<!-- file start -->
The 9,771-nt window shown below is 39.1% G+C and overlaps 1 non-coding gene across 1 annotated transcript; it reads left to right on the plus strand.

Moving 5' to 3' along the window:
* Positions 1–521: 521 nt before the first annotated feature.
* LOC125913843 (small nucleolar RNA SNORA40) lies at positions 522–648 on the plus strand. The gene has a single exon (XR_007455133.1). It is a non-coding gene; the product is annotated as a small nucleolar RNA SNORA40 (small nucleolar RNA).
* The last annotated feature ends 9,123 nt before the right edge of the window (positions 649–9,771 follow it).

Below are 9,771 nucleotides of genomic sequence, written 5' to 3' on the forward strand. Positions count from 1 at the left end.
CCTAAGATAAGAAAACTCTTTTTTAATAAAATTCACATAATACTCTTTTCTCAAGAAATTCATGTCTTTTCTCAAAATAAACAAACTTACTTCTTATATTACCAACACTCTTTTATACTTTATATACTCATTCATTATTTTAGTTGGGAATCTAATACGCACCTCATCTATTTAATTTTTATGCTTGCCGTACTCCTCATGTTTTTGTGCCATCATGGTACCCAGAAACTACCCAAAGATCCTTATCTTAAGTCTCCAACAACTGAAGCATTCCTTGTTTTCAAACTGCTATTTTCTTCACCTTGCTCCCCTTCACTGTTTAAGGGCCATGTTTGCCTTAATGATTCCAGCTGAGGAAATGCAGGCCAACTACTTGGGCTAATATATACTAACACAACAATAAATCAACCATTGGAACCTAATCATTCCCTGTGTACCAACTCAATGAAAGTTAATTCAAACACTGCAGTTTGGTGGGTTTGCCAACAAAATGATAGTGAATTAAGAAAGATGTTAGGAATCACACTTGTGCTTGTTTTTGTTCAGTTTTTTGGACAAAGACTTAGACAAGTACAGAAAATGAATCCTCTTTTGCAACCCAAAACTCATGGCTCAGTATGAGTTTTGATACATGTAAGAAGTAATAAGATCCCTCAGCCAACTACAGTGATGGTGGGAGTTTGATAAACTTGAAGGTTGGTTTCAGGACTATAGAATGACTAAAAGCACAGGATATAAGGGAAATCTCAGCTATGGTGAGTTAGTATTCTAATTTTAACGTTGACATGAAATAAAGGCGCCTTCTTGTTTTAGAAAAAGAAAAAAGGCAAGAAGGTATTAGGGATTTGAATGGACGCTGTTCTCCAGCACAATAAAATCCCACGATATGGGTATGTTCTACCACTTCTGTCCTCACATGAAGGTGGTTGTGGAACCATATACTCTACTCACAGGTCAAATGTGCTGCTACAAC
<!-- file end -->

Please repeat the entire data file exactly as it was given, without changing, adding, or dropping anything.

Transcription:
The 9,771-nt window shown below is 39.1% G+C and overlaps 1 non-coding gene across 1 annotated transcript; it reads left to right on the plus strand.

Moving 5' to 3' along the window:
* Positions 1–521: 521 nt before the first annotated feature.
* LOC125913843 (small nucleolar RNA SNORA40) lies at positions 522–648 on the plus strand. The gene has a single exon (XR_007455133.1). It is a non-coding gene; the product is annotated as a small nucleolar RNA SNORA40 (small nucleolar RNA).
* The last annotated feature ends 9,123 nt before the right edge of the window (positions 649–9,771 follow it).

Below are 9,771 nucleotides of genomic sequence, written 5' to 3' on the forward strand. Positions count from 1 at the left end.
CCTAAGATAAGAAAACTCTTTTTTAATAAAATTCACATAATACTCTTTTCTCAAGAAATTCATGTCTTTTCTCAAAATAAACAAACTTACTTCTTATATTACCAACACTCTTTTATACTTTATATACTCATTCATTATTTTAGTTGGGAATCTAATACGCACCTCATCTATTTAATTTTTATGCTTGCCGTACTCCTCATGTTTTTGTGCCATCATGGTACCCAGAAACTACCCAAAGATCCTTATCTTAAGTCTCCAACAACTGAAGCATTCCTTGTTTTCAAACTGCTATTTTCTTCACCTTGCTCCCCTTCACTGTTTAAGGGCCATGTTTGCCTTAATGATTCCAGCTGAGGAAATGCAGGCCAACTACTTGGGCTAATATATACTAACACAACAATAAATCAACCATTGGAACCTAATCATTCCCTGTGTACCAACTCAATGAAAGTTAATTCAAACACTGCAGTTTGGTGGGTTTGCCAACAAAATGATAGTGAATTAAGAAAGATGTTAGGAATCACACTTGTGCTTGTTTTTGTTCAGTTTTTTGGACAAAGACTTAGACAAGTACAGAAAATGAATCCTCTTTTGCAACCCAAAACTCATGGCTCAGTATGAGTTTTGATACATGTAAGAAGTAATAAGATCCCTCAGCCAACTACAGTGATGGTGGGAGTTTGATAAACTTGAAGGTTGGTTTCAGGACTATAGAATGACTAAAAGCACAGGATATAAGGGAAATCTCAGCTATGGTGAGTTAGTATTCTAATTTTAACGTTGACATGAAATAAAGGCGCCTTCTTGTTTTAGAAAAAGAAAAAAGGCAAGAAGGTATTAGGGATTTGAATGGACGCTGTTCTCCAGCACAATAAAATCCCACGATATGGGTATGTTCTACCACTTCTGTCCTCACATGAAGGTGGTTGTGGAACCATATACTCTACTCACAGGTCAAATGTGCTGCTACAAC